Modern Mead-Making

Learn how mead-makers have adapted winemakers’ expertise, and try your hand at a cherry mead recipe calculated for success.

Shutterstock/Aleksandra Berzhets

Mead is a fermented alcoholic beverage made from honey that can range from intense, even cloying, sweetness to bone-dryness. Some meads are as strong as the strongest wines, around 16 percent alcohol by volume (ABV) or higher. Others contain roughly as much alcohol as a “regular-strength” beer, or around 5 percent ABV. Generally, the stronger a mead is, the sweeter it’ll taste. Mead can be carbonated or flat (which mead-makers call “still”). You can make mead from honey alone, or from honey augmented with fruits, spices, or other flavorings. The best meads will exhibit the flavor and aroma of the honey variety from which they’re made, integrated with any added flavors.

Mead is unusual among alcoholic beverages, not just in being made from an animal product, but also in being made from an insect product. A few other types of alcoholic beverages are made from animal products, with kefir — fermented milk — being the most well-known. But no other fermented drink is made from a source of fermentables produced by insects. In short, meads cover a lot of ground.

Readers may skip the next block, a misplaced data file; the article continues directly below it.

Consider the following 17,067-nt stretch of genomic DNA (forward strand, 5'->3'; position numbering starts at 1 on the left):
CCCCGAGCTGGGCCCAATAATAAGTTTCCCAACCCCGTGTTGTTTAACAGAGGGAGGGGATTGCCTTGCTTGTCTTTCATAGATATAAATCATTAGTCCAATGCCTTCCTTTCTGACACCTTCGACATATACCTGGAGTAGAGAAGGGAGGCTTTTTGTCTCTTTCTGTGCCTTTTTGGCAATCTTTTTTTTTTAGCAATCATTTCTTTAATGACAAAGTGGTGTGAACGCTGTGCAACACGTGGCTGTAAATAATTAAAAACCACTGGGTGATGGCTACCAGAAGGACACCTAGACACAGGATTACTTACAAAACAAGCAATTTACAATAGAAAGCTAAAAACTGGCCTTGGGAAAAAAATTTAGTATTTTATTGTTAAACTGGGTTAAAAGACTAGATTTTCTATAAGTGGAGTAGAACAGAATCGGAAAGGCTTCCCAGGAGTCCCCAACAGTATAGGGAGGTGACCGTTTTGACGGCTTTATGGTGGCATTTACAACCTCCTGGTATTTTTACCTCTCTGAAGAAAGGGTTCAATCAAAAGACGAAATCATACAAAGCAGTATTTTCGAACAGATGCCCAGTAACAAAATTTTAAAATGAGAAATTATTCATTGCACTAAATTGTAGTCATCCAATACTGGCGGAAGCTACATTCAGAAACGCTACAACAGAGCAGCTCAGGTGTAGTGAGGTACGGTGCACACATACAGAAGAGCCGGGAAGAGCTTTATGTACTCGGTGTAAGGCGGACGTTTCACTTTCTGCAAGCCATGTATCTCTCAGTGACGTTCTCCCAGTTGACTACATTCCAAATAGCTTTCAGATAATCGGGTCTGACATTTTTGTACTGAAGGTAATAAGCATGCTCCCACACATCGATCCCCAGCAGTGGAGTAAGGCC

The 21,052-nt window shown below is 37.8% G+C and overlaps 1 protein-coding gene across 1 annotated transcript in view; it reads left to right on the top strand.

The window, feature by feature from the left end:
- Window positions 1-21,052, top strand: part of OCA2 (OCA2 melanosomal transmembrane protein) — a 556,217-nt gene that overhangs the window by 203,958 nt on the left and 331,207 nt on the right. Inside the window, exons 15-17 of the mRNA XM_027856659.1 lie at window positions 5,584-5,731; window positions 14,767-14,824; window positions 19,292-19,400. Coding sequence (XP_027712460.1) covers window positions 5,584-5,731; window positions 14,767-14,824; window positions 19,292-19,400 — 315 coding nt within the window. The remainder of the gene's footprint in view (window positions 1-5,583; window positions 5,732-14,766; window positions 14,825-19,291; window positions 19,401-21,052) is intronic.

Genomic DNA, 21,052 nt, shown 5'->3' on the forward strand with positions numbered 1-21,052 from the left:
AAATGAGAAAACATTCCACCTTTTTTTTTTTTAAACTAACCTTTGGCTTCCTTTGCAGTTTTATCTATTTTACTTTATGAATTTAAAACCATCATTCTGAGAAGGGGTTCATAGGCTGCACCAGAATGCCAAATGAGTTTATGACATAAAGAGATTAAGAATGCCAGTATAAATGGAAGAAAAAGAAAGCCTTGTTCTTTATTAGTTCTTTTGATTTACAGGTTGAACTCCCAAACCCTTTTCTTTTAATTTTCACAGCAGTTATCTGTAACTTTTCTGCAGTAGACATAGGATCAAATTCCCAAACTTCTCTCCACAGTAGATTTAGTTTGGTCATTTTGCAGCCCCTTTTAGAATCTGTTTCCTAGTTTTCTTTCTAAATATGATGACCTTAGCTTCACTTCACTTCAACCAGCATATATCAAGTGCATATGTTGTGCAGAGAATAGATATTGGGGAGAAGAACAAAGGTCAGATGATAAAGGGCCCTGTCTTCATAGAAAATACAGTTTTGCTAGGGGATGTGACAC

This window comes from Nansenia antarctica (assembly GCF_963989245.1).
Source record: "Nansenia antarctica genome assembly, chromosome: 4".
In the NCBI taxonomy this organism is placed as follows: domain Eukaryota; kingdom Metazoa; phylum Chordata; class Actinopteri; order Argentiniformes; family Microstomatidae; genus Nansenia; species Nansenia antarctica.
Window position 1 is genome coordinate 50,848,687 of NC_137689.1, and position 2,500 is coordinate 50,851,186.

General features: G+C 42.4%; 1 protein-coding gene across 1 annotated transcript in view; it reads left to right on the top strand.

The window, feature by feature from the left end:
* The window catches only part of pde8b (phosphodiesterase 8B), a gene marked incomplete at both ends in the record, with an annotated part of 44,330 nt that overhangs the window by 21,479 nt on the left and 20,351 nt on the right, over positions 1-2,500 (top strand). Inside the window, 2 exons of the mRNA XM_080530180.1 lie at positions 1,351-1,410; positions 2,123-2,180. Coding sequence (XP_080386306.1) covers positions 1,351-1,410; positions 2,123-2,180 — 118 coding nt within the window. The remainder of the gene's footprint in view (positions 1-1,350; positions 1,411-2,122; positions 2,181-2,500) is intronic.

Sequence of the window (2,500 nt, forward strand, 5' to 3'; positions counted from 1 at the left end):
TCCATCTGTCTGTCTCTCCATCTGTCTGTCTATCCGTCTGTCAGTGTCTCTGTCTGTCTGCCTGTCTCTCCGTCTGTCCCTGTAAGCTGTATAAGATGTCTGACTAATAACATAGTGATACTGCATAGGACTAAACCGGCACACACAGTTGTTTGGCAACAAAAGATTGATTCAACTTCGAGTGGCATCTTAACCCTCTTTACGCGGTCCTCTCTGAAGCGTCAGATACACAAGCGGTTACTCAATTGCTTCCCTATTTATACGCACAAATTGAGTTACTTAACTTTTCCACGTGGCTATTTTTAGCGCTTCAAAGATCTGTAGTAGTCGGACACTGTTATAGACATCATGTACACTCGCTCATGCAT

Sweet and Sour

As in wine, the primary balance in mead is between sweetness and acidity. The pH of honey varies, but the average is around 3.9 — between the pH of most wines (3.0 to 3.6) and most beers (4.0 to 4.7). During mead fermentation, the pH drops, sometimes below 3.0. So mead is at least as acidic as white wine, which is most often in the 3.0 to 3.4 range, and sometimes more acidic.

The sweetness in mead can come from residual sugars not consumed by the yeast during fermentation, or from the brewer “back sweetening” — that is, adding sugars after the primary fermentation. There’s no mathematical formula for the degree of acidity required for a given level of sweetness. But if a mead lacks acidity, it can taste “flabby,” especially if it’s intensely sweet. Sometimes, carbonating a low-acid, high-sweetness mead will help balance it. Conversely, a very dry mead with a very low pH can taste coarsely acidic. There’s a vast middle ground, though, and most mead-makers let their palates decide whether a finished mead needs any post-fermentation adjustments. Often, it doesn’t.

Shutterstock/A. Aleksandravicius



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